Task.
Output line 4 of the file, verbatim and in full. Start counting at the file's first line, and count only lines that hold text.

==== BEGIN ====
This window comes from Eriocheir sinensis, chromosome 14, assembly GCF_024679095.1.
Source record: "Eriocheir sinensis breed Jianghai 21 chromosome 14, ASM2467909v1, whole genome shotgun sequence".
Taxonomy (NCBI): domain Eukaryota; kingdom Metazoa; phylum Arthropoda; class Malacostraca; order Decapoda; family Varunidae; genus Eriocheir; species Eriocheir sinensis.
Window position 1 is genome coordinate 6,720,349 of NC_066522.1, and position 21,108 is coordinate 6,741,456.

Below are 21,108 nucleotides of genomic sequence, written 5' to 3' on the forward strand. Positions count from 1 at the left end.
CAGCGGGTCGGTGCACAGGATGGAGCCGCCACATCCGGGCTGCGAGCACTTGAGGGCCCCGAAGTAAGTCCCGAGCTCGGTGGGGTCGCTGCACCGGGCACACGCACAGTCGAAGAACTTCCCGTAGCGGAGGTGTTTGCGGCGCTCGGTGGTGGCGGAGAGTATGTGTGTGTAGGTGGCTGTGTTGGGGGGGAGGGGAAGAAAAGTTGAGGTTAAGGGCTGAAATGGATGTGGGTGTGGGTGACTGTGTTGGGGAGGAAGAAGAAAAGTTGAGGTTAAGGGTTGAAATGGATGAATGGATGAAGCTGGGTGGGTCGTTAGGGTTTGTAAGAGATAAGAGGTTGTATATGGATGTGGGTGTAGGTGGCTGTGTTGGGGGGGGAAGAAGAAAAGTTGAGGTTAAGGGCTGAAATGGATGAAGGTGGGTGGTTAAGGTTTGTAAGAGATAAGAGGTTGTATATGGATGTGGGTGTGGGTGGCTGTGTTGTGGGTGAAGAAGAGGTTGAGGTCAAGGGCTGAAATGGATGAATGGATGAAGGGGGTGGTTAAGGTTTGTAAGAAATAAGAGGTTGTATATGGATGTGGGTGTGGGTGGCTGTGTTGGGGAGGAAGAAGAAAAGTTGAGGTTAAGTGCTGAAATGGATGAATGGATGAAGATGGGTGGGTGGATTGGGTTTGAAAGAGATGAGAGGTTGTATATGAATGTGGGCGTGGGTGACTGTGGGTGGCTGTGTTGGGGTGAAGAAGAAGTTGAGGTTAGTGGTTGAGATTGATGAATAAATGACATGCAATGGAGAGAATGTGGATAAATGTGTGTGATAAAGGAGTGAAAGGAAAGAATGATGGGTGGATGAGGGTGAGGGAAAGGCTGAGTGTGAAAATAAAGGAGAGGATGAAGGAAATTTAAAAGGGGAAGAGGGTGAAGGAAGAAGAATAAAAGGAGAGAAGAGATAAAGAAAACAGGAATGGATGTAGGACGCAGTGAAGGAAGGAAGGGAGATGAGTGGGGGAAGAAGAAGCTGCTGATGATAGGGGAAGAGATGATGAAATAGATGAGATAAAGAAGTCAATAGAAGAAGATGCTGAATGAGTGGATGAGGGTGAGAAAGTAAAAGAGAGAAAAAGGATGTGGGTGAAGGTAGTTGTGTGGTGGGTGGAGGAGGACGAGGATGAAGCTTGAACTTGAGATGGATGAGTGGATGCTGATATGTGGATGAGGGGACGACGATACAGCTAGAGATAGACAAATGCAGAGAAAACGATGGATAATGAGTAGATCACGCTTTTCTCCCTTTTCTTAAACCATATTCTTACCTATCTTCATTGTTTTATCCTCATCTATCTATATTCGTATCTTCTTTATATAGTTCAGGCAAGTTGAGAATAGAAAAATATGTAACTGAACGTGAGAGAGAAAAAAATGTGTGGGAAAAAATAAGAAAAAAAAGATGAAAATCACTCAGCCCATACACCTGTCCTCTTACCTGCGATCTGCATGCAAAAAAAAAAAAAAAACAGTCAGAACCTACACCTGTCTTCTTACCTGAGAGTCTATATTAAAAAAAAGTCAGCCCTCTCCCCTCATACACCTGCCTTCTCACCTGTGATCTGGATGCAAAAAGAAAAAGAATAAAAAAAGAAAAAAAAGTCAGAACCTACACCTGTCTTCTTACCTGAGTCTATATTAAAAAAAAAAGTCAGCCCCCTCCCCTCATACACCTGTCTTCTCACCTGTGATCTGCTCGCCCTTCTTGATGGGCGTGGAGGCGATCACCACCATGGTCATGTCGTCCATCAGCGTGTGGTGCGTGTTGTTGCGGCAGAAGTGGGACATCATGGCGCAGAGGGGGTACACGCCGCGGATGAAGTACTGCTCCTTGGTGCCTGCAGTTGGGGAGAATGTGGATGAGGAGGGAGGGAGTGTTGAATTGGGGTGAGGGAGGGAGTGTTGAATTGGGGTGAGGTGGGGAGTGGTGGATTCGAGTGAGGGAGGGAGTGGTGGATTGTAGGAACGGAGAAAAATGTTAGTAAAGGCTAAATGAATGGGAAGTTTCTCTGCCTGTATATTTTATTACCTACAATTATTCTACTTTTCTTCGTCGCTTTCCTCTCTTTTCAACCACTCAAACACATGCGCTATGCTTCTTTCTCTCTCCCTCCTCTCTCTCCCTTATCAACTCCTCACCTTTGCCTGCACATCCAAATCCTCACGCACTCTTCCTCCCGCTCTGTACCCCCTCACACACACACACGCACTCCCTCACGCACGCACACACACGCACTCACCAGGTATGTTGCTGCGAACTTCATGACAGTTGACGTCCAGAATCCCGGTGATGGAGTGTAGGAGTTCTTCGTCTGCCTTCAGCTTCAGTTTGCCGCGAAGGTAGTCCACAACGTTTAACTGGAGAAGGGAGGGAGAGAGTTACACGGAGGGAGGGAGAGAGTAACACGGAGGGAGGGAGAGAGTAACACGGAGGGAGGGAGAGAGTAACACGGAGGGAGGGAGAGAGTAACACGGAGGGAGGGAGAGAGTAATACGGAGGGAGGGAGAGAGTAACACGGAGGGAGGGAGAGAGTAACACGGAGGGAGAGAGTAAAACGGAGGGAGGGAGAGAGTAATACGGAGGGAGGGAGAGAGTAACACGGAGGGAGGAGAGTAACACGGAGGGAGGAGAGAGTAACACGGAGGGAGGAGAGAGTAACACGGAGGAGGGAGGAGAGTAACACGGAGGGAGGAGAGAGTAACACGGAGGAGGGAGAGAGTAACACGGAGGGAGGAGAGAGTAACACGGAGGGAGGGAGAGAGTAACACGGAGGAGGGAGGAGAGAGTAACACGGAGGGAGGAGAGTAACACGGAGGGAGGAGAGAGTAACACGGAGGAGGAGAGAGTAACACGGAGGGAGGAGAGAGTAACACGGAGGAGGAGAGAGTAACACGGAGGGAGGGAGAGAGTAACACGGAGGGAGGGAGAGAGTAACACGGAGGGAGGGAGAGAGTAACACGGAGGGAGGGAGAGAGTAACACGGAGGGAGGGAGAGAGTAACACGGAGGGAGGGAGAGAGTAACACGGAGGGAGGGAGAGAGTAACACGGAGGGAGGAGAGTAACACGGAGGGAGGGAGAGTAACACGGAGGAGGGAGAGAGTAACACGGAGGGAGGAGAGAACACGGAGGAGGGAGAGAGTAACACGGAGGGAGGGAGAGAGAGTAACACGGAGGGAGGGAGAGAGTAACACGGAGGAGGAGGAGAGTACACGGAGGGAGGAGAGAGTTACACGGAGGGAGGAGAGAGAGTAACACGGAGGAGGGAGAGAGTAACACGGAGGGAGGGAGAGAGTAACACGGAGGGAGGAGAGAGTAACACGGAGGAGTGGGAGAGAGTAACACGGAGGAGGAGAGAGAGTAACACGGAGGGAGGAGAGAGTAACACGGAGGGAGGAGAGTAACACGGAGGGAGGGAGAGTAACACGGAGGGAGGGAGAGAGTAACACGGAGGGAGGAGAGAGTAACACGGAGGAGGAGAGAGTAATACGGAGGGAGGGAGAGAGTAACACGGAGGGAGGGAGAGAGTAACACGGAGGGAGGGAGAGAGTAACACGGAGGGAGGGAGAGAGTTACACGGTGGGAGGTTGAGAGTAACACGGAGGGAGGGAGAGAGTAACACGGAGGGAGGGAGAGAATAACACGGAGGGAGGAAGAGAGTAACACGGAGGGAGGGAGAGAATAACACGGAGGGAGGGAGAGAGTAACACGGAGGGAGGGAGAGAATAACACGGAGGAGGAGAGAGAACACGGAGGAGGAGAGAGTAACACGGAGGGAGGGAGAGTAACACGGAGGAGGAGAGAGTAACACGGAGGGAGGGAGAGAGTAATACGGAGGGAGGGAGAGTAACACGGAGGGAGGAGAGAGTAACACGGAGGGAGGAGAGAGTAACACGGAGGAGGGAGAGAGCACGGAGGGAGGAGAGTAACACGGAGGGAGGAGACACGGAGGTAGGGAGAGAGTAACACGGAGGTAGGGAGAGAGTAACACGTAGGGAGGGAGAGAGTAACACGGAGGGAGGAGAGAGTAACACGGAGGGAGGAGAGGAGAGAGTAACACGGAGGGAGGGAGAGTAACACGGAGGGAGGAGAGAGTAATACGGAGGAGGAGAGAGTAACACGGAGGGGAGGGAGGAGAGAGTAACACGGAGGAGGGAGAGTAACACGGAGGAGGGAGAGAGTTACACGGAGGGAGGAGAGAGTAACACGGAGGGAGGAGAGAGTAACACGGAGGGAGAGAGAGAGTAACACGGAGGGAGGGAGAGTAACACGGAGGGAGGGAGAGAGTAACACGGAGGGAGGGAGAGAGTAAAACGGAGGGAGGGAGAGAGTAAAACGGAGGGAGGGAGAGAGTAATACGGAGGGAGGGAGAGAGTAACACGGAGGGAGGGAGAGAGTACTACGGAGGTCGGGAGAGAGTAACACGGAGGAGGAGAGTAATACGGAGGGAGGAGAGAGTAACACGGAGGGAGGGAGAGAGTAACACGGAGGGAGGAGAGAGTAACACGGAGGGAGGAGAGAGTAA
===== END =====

Window position 1 is genome coordinate 6,720,349 of NC_066522.1, and position 21,108 is coordinate 6,741,456.